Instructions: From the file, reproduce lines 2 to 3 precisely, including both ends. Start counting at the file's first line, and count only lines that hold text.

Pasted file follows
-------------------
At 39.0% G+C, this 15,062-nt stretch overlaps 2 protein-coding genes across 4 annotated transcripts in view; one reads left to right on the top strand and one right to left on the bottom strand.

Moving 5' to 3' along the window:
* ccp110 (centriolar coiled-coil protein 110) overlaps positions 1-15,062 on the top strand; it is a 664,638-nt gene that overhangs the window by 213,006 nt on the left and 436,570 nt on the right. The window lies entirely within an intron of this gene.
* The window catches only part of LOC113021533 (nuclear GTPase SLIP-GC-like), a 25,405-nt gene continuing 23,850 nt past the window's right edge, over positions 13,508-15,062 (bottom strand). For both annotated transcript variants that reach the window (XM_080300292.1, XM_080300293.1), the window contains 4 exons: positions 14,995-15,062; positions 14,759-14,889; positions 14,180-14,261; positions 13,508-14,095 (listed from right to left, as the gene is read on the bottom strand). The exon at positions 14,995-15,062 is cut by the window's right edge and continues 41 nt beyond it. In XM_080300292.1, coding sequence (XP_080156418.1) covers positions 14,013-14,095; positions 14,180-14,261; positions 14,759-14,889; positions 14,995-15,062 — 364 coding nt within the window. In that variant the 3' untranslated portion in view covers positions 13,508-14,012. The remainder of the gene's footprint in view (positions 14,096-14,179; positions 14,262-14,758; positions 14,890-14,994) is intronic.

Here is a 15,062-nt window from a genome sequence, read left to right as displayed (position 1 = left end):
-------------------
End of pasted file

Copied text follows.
Moving 5' to 3' along the window:
* ccp110 (centriolar coiled-coil protein 110) overlaps positions 1-15,062 on the top strand; it is a 664,638-nt gene that overhangs the window by 213,006 nt on the left and 436,570 nt on the right. The window lies entirely within an intron of this gene.